legend- Poor and Uninsured Americans

8% poor and uninsured

This is an odd echo, as I’ve elsewhere noted, between the very regions which outright refuse government expansion of Medicare and those with lack of insurance and large numbers of low-wage earners and some of the same states that refused to accept clearance by the Dept. of Justice before they changed voting procedures as an instance of undue federal interference.

 

Clearance Required

 

It’s nicer just to think that it all boils down to individual moods, which the scientific status of ““America’s Mood Map” nicely parse along clearly defined state-lines–even if its end results may have the scientific status of a mood-ring.  The chromatic variations are at least attractive, and able to be read easily, removed from political dissensus.  And it’s certainly more fun to imagine that we might be able to find a sense of constitutional differences inherent in the atmosphere of a region, and mirrored in lines of state sovereignty, that somehow miraculously reflect an almost Hippocratic sensibility of the shifting humoral constitutions of residents of different climates, rather than political or sociocultural (and socio-economic) differences.

But it’s hard to make any sense of the visualization, largely since the very values that it depicts do not lie on a continuum in the manner of most polls or degrees of gradual difference, but seem qualitatively distinct, and even, often, judgment calls.  The state-by-state map of personal constitutions hearkens back to an early modern notion of how place and season inform the humors, or regional climates color the mind.

It is perhaps not a far stretch to include a data visualization of a state-by-state map of obesity trends (and no doubt diet)–

 

OBESITY 2010–although such a map seems to isolate the deep south and its southern neighbors from Texarkana to New Mexico.

A vague overlap of data seems to exist similarly sized region, sadly, is plagued by lack of completing High School–although this has little relation to body-size, and there is little evidence of a relation between them, even if it does speak to the difficulty of valuing educational reforms like Common Core.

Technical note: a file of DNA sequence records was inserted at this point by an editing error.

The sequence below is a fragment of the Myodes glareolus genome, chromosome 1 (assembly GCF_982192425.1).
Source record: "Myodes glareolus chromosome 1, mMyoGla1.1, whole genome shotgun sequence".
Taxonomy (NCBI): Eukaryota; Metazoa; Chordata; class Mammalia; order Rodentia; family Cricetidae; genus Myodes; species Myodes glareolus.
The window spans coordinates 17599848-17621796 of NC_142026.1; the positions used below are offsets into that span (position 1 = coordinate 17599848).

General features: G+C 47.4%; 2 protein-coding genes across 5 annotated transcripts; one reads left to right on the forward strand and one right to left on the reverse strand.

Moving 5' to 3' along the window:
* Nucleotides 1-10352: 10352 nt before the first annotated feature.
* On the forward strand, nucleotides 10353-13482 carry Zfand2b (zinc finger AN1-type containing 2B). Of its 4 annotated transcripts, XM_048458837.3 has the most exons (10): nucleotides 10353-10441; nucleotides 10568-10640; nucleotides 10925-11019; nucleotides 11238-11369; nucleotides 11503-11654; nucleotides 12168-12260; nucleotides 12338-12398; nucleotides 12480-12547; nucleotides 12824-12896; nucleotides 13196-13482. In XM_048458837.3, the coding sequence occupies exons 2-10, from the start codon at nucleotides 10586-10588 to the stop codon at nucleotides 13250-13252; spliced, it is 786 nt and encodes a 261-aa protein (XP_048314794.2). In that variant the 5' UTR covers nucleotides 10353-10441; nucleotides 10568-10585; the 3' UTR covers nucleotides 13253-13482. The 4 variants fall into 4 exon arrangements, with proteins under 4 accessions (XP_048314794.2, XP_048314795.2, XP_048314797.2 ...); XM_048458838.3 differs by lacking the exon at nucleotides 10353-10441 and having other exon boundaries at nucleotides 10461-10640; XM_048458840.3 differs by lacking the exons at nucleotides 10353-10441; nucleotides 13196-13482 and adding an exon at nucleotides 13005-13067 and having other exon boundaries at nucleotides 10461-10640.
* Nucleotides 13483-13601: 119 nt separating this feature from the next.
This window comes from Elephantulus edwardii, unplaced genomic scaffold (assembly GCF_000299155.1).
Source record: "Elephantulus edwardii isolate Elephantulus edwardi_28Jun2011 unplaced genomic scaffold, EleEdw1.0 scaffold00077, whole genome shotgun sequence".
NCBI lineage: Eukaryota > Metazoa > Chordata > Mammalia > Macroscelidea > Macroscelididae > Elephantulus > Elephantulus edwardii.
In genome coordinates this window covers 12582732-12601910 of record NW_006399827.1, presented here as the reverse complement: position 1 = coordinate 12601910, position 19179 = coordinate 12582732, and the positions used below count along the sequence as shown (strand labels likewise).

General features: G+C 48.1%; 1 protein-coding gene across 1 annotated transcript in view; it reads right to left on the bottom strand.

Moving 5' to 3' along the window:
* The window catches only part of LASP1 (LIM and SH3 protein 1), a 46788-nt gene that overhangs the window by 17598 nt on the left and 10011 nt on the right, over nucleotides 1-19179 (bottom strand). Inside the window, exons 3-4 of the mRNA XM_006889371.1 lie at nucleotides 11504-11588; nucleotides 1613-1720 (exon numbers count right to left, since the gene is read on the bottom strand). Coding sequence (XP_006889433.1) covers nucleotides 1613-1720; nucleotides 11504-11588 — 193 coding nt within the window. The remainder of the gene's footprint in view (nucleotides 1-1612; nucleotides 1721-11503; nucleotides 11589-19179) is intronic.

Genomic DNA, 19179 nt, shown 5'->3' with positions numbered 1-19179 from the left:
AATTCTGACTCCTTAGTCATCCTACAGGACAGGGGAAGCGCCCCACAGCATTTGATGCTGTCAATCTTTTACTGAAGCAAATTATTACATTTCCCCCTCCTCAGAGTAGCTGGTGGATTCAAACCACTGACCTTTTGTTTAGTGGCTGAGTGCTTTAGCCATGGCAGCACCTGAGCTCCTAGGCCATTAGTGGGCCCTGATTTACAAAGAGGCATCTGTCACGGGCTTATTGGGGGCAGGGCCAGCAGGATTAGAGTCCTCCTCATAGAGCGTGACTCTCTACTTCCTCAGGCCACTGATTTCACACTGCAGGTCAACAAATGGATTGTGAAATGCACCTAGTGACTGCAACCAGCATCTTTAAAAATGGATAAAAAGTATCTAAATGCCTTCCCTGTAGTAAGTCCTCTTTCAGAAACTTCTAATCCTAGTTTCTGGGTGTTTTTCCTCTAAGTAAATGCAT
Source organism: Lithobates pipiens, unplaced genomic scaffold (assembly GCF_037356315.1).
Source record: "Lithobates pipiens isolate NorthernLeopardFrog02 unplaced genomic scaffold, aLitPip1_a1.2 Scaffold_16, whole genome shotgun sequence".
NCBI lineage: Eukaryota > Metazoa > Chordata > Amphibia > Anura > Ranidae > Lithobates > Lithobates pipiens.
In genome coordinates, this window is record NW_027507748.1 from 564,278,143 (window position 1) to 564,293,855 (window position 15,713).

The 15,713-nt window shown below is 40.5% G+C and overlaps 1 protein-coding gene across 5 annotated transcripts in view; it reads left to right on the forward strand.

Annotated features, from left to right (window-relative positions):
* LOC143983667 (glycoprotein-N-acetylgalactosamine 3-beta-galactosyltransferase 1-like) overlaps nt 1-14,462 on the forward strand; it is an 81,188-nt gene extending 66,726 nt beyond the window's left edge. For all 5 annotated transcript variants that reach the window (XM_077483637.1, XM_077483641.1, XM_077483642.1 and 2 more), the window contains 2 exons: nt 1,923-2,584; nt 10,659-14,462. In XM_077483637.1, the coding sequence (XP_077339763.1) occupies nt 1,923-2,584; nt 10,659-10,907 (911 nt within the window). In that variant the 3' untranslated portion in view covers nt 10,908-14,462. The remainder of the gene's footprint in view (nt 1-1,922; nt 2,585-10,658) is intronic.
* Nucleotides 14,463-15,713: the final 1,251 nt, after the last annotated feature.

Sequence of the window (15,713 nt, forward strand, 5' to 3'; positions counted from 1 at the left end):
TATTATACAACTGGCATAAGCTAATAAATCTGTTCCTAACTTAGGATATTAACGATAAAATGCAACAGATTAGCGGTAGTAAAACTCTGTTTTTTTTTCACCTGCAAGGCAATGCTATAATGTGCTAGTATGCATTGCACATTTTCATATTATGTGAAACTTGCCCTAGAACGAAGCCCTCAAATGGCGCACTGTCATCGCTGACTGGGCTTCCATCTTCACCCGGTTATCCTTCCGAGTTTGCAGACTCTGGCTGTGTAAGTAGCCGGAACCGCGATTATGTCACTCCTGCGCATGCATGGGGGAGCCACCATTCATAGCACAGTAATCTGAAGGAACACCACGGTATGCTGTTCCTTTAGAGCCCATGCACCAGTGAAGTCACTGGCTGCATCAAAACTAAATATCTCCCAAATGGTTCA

The difficulties created by “inadequate education” does seem to divide the country, however, as this choropleth reveals, and not only among those able to complete High School, but even in those who, having completed High School education, were not allowed to be part of the Army corps–a truly shocking statistic that effectively does divide the nation.

 

GRADUATION OF HS

 

Perhaps the only visualization that communicates unity is one of  cell-phone coverage, which customers, after all, desire–

 

Verizon-4G-LTE-Map-e1370794274644-540x327

 

By way of contrast, and a lightening of humors in how our country sees itself, “America’s Mood Map” shows a diversity around that one red block at its center, oddly located at Iowa–and whose deep red oddly seems to signify conventionality and friendliness–a quality the color does not suggest.

America's Mood Map

Other blocks of states are similarly lumped in oddly generic categories of states of mind–states of mind with limited relation to one another.  Hence, California, following, perhaps, conventional stereotype, is both open (if not that extroverted at all, particularly), and the among the least neurotic of the entire bunch.

 

Open and Un-neurotic California

 

In the most charitable reading permitted by the aggregation of data, the map would be an exercise in empathetic understanding of one’s neighbors limitations.   If one can permits an excursus, contrast it to the varied topography in the historic early modern “Carte de Tendre,” whose richly varied landscape suggests dangerous sites of delay or lack of clarity that the unaware and unsuspecting traveler may chance across by means of its locally detailed variations.

 

Carte de Tendre

 

These elegant enterprising travelers with cockades are gallant explorers of the outdoors, of course, rather than perched behind their screens.  Both the material and metaphorical nature of the data-visualization map are absent:  for in these cartographical transpositions, the data poses irreconcilable and absolute divides, and blocks any consensus from emerging.